Are Wireless Dog Fences Safe for Humans? INFO for 2022

Many pet owners swear by their wireless dog fences to keep their dogs free to roam within a specified boundary.

However, if you are considering purchasing one, or already own one, you may be wondering if a wireless dog fence can put you or your dog at risk.

In this article, we explore what a wireless dog fence is, how it operates, and if it poses any kind of health risk to you or your furry friend.

Are Wireless Dog Fences Safe for Humans?

Yes, wireless dog fences are safe for humans. The type of radiation emitted by the central transmitter is known by the EPA to be safe for humans and pets alike.

Likewise, the static correction shock administered by the receiver collar is known to be safe for humans and dogs alike.

While feeling the shock is uncomfortable, it never causes temporary or permanent damage.

What is a Wireless Dog Fence?

What Do I Do If My Dog Runs Through My Invisible Fence
A wireless dog fence allows your dog to roam freely within a preprogrammed area.

Wireless dog fences are an electronic system used to keep your dog contained within your yard and replace the need for a physical fence. 

Wired invisible fencing works by a boundary wire around your property line.

The transmitter connects to the collar anywhere inside the boundary wire which can be any shape and cover several acres.

A wireless invisible fence system on the other hand works by emitting a wireless radio signal that creates a circular boundary line inside your yard, preventing your dog from roaming freely.

Read More: Most Powerful Wireless Dog Fence. We found the most effective wireless dog fence to keep stubborn dogs home.

How Does a Wireless Dog Fence Work?

How do invisible dog fences work?

A wireless dog fence system consists of two parts, a transceiver that is plugged into an outlet inside your house, and a receiver that is attached to the dog’s collar. 

When the transceiver is plugged in, it emits a wireless containment circle around your home that is made by radio waves.

When your dog approaches the boundary and comes within a certain distance, an audible warning beep is emitted, which should deter your dog from proceeding toward the boundary line.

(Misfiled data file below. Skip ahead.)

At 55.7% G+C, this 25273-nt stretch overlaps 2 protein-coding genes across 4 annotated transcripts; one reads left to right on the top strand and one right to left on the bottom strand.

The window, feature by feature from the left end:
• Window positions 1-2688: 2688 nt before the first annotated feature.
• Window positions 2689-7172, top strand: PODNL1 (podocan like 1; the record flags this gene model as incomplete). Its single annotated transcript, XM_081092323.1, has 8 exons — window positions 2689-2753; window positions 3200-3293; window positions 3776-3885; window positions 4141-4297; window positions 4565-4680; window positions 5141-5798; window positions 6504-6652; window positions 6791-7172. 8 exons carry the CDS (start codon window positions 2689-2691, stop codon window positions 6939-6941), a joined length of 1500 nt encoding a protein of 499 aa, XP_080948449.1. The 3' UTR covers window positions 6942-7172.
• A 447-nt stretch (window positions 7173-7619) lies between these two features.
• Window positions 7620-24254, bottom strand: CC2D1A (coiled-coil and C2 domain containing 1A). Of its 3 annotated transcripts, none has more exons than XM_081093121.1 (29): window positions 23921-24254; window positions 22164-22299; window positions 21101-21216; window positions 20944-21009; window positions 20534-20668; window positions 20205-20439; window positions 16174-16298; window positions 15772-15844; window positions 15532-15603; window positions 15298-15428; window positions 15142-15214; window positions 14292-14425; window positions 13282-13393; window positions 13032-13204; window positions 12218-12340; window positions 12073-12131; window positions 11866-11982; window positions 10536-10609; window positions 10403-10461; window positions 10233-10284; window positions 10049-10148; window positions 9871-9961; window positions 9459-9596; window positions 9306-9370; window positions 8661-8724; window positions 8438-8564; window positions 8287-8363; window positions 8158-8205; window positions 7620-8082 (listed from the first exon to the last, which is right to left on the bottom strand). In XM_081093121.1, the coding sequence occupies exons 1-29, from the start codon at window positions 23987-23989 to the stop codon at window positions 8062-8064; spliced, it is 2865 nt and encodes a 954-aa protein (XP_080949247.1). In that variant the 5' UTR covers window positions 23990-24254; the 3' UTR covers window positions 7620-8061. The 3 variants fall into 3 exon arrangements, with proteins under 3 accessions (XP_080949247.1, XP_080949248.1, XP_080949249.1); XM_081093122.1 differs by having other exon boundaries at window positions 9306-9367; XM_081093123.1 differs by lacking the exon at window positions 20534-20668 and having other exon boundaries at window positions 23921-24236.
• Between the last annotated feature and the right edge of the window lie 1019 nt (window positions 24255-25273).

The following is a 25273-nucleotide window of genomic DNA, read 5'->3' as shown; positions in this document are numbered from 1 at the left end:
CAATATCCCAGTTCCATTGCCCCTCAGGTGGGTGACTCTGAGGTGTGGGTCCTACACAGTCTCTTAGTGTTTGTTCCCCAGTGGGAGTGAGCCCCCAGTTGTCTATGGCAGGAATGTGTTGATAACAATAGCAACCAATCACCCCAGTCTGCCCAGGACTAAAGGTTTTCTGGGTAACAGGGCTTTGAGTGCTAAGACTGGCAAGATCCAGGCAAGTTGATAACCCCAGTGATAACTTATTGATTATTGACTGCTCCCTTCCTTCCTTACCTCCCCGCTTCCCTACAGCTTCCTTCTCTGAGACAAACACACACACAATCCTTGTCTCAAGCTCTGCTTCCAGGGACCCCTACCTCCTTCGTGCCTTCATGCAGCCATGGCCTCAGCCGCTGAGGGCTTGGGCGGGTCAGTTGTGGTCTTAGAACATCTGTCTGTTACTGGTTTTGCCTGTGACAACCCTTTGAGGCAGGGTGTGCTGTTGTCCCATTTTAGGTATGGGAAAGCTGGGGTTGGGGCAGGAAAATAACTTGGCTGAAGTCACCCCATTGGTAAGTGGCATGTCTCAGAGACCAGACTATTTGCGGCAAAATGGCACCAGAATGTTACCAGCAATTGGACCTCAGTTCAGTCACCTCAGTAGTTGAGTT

If your dog ignores the audible warning beep, the receiver will deliver a mild electric shock to the collar receiver to keep your dog within the set boundary of the containment system. 

As long as your dog stays within the boundary the collar will not emit a shock. By using the shock collar, the dog learns to stay within the invisible fence.

Want to learn more? We wrote a complete guide, How Does a Wireless Dog Fence Work? that covers the ins and outs of how these fences operate!

How is a Wireless Dog Fence Installed? 

Setting up the fence
An invisible fence boundary is marked with flags during the training period.

The installation of a wireless invisible fence is very simple.

The transmitter is plugged into an outlet inside your house or on a covered porch area and the wire is run underground through shallow trenches

Once the transmitter is plugged in, you simply set the desired size of your containment circle and mark it with training flags so the dog can see the boundary during training.

The transmitter is paired to a receiver collar that stays on the dog and delivers warning beeps or corrections as needed to keep the dog inside the boundary.

Then all you have to do is train your dog not to cross the boundary by using the receiver attached to the dog’s collar.